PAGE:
The Mississippi office of Southern Poverty Law Center focuses
on children at risk and teaching tolerance.
By Hannah Saulters Photo by Hubert Worley
Founded in 1971 “to ensure that the promises of the civil rights movement became a reality for all,” the Southern Poverty Law Center uses legal action to promote civil equality. Over time, its priorities have expanded from strictly promoting positive race relations to encompassing issues of childhood education, LGBT rights and immigrant justice to better meet the needs of America’s changing demographics. In an interview, managing attorney, and former lawyer with Butler Snow, Jody Owens spoke on his particular interest in education, saying, “The new civil rights issues are in the areas of justice and education. This country’s education system is one of the best things we have to offer. A child who’s not educated has no opportunities. We’re disenfranchising an entire population as a state.”
This issue of disenfranchisement is central to understanding the multi-faceted goals of the Center. Doing pro bono work that is paid for neither by the government nor clients, the SPLC works to bring to light injustices in the very systems meant to protect citizens, such as in education and criminal justice. However, as Jody notes, “Systems don’t want to change. Systems often are satisfied with the status quo,” even when the system sustaining itself looks like it is denying legal counsel to minors in juvenile detention or profiting from human trafficking, both cases the SPLC has litigated.
In addition to legal avenues for justice, communication and education are fundamental to combating discrimination. Jody, for example, attributes the major racial discrepancies in conviction rates for teens to a lack of understanding. “Some people think they’re helping the system by putting [people] behind bars for a long period of time,” he says. “We don’t always see our children, our sisters, our brothers, in people that are different. Independent of racism and sexism, we all have biases and we have to acknowledge and embrace those. But we also have to look at fairness and equity under the law.”
Not only does the SPLC confront institutional inertia on a regular basis, but also more personal issues of injustice. Jody says resignedly, “A vast majority of people don’t care what happens to other people, however wrong it might be, if they don’t think it can happen to them. People won’t accept wrong just because it’s wrong.” So to combat the abstract anonymity that characterizes social justice in the minds of its critics, the SPLC has developed interactive elements and evidence-based curricula on their website and in the classroom. Online, visitors to the SPLC web page have access to archives of former cases, in-depth summaries of the organization’s fields of interest, and a “hate map” that tallies the number of identified hate groups in each state.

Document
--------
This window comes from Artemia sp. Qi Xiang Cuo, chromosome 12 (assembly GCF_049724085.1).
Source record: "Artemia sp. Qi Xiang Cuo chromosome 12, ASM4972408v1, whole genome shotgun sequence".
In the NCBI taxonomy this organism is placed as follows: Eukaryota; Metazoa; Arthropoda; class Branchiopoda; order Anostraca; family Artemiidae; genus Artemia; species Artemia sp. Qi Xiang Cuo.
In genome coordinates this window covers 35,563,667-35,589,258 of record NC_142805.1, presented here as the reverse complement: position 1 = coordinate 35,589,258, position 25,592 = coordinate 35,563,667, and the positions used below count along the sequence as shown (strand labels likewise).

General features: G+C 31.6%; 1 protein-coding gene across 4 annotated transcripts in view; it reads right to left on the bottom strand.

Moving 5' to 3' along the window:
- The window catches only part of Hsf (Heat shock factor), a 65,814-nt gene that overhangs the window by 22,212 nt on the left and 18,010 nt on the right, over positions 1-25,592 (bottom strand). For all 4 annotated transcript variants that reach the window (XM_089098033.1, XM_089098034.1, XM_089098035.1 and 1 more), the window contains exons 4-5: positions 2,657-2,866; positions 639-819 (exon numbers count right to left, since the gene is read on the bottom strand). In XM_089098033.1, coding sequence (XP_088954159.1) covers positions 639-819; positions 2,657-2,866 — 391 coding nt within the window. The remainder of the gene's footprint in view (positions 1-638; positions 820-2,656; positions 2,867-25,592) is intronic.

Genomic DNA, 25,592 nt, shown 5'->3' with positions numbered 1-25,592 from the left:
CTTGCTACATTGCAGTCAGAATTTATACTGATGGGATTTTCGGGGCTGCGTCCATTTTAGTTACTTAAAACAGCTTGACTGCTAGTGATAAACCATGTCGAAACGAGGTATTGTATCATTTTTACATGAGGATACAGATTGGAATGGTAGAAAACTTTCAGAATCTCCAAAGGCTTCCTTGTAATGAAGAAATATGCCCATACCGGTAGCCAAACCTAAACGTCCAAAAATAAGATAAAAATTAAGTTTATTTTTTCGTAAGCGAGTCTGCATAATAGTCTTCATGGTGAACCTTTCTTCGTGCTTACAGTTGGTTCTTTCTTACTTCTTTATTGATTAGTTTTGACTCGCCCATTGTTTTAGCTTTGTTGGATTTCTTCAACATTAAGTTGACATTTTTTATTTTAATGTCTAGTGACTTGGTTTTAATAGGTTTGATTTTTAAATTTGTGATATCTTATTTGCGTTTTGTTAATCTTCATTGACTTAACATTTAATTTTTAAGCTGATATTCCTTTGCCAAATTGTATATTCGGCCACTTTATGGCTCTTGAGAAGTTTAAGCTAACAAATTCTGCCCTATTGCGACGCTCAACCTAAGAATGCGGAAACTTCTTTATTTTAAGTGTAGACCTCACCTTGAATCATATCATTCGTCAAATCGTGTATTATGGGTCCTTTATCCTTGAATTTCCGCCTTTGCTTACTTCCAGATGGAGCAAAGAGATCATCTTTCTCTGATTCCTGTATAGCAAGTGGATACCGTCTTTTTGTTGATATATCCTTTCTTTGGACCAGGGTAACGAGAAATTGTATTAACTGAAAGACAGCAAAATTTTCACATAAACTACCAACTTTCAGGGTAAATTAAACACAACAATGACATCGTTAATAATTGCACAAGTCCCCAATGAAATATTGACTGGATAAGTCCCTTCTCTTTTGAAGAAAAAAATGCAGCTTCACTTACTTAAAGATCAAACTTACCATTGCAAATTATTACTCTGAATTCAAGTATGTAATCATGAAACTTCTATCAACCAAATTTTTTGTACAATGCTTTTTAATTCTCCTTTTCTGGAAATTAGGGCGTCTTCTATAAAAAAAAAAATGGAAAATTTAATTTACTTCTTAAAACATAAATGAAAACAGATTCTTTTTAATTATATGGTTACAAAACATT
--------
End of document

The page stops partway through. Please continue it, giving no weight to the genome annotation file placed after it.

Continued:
With their Teaching Tolerance program, the SPLC provides a magazine, resources, and tool kits for free to teachers across the country to integrate issues of social justice into their classroom rhetoric, “because we realize that teachers have a difficult job of being underpaid and under-resourced.” Much of the resource material consists of anti-bullying campaigns and encourages students to interact with their classmates in a “mixed-up day” where students sit with different people during their lunch break.
For all that the Center has accomplished in courtrooms and classrooms, it still has plenty of work to do, especially in Mississippi where the state’s education rankings are some of the lowest in the country and incarcerations per capita and teen pregnancy rates continue to rise. “We have to do a top-to-bottom assessment of how we can get better and be better Mississippians for the state we all love. And to do this, we have to look at policies and practices that don’t work.”
This requires collaboration with other civil rights organizations, such as the NAACP and the ACLU, but it also necessitates feedback from the community itself. As Jody observes, “Far too often people are content with highlighting the problem, pointing the finger, and not accepting the responsibility. So it’s one of the reasons we do what we do here. It’s not enough. It’ll never solve all of Mississippi’s problems, but if enough small groups of people try to do their part, we can leave Mississippi’s next generation better.”
For more information, visit www.splcenter.org.